How to secure the internet of things with digital identities

Enabling secure digital identities based on certificates is a crucial step in risk management for the internet of things. In this text, IoT expert Arno Fiedler gives an overview of how this is done.

Parallel to the growing possibilities provided by mobile apps, a gradual networking of our living environment is taking place: every new printer, TV set, smart light bulb, camera or digital door key is connected to the internet. WLAN access points and amplifiers as well as powerline adapters have been installed millions of times in households worldwide. Digital language assistants like Amazon’s Alexa and Google Home connect us permanently with the convenient service offerings of this “beautiful new world.”

Digital identities are necessary for security

The internet of things has already become a reality for most of us in our own homes, but the general understanding of the resulting security risks is lagging. It is urgent to remedy this situation, as there is more risk than just the potential loss of information confidentiality. If attackers are able to explore the data or if the WLAN repeater reveals all passwords, concrete security threats can emerge.

Why the need to say goodbye to passwords has become urgent

As in other areas of internet security, ensuring secure digital identities for IoT devices is a crucial step in risk management. Forgery-proof identities, represented by certificates, for all parties – machines, processes, material, users, products, software code, data, and so on – contribute significantly to improving security, together with authentication and authorization procedures based on these identities. The digital certificates may also contain the necessary information and keys for encryption and signing.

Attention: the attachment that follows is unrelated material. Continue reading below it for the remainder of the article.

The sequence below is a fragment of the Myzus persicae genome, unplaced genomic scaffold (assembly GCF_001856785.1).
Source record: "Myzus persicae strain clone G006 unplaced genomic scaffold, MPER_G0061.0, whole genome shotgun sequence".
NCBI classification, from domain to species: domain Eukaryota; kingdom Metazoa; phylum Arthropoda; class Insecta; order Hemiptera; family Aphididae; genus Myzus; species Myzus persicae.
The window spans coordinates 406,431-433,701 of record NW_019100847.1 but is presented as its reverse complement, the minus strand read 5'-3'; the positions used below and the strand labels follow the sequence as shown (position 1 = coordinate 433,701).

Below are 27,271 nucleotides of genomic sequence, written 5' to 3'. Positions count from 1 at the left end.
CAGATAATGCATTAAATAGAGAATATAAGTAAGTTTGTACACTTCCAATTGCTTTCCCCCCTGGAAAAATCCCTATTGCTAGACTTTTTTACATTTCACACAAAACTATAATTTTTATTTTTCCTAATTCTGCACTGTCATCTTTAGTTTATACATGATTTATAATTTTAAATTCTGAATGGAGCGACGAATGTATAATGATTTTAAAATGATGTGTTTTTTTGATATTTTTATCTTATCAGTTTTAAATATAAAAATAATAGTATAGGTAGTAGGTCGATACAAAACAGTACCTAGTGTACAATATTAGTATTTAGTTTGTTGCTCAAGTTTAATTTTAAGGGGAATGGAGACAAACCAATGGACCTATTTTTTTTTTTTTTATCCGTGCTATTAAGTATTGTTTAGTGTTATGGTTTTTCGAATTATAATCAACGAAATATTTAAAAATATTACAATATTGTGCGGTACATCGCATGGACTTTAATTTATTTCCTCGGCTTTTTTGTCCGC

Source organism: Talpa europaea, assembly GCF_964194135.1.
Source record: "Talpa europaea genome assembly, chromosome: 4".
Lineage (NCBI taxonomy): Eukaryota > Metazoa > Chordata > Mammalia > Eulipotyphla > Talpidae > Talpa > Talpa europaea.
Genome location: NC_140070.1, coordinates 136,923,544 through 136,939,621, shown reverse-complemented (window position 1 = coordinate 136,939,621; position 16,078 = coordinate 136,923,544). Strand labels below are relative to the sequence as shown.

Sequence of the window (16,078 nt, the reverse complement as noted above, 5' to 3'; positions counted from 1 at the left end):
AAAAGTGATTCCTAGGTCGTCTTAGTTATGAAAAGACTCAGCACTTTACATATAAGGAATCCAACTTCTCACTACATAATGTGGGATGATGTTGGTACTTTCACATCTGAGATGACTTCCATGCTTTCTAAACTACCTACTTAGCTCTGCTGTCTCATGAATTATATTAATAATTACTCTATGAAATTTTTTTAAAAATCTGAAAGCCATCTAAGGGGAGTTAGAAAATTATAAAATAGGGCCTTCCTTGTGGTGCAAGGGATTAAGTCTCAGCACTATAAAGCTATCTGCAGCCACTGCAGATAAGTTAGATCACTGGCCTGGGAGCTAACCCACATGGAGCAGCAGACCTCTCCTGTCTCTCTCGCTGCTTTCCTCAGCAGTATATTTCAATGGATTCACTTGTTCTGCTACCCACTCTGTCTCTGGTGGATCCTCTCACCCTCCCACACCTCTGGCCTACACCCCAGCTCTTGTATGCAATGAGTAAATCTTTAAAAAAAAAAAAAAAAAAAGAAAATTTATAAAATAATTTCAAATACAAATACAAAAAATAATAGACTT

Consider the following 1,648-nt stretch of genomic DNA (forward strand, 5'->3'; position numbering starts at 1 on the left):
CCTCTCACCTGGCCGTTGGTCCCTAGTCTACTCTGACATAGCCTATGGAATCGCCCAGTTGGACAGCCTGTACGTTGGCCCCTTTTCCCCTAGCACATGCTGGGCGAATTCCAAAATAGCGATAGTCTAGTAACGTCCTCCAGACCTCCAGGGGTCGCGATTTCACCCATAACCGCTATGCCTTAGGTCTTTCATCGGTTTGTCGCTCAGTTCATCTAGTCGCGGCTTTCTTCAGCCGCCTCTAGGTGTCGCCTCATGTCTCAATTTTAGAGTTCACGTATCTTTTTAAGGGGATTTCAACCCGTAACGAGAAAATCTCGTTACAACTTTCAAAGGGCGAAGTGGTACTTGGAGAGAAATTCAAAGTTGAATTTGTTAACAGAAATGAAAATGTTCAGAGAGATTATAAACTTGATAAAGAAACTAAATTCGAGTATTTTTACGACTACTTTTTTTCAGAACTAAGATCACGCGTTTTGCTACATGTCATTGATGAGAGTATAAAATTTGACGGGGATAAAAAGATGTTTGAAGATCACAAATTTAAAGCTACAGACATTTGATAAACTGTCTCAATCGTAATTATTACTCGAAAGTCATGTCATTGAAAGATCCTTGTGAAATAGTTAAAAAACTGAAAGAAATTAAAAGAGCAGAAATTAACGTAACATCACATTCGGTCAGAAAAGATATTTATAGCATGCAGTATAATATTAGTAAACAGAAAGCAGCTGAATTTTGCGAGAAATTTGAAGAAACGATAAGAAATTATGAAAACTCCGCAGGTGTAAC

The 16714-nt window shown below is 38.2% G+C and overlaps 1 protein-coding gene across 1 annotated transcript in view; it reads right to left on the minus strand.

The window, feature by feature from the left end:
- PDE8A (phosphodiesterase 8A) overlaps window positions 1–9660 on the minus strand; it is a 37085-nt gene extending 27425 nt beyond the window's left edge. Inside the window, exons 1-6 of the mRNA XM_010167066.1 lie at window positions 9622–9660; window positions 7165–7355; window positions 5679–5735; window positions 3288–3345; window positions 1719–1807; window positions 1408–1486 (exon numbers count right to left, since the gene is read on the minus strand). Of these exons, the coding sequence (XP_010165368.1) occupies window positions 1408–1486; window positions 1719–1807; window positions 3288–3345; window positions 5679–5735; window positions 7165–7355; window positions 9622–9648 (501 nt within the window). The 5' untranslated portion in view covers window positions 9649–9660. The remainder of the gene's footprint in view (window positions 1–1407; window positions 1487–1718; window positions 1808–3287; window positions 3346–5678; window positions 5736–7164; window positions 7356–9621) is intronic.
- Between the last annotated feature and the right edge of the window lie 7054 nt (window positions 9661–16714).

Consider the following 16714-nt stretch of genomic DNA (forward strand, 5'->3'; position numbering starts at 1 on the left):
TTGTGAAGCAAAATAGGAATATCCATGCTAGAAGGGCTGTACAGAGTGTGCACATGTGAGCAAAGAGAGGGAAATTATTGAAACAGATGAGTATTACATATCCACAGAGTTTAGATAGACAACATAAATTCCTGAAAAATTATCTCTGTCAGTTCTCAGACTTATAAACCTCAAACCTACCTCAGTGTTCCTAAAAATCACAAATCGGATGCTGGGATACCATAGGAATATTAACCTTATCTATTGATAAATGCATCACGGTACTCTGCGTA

Trustworthy certificate authorities are needed

Secure digital identities require one or more identity infrastructures that ensure the unique and consistent identification of a subscriber, and support authentication and rights assignment based on the identities. Trustworthy certification authorities form an important part of such infrastructure.

The creation and maintenance of identity infrastructures for all identities and certification bodies for all digital certificates of all various parties of a network represent a major challenge, because of the large expected number of identities. In addition to questions regarding the collection or definition of these identities, questions of decentralization and high availability of suitable directories must be answered so that these services are available and can be queried at any time, for example as a part of machine-to-machine identification.

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Certificates are only valid for a limited time period to force a regular review, or so-called recertification. The authorizations linked to the identities can be withdrawn if a certificate is not renewed or is compromised. Interoperability and standardization of different identity infrastructures and certification bodies are also relevant issues.

Automated processes allow scalability

Apart from these fundamental technical challenges, it is also essential to determine who will be responsible for setting up and maintaining the identity infrastructures or certification bodies and to which organizational, legal and security requirements and regulations they are subject.

Some certificate management solutions – such as Nexus’s scalable and flexible public key infrastructure (PKI) platform – automate processes such as certificate distribution and ensure end-to-end management throughout the certificate lifecycle: from creation, distribution and use, to renewal and revocation.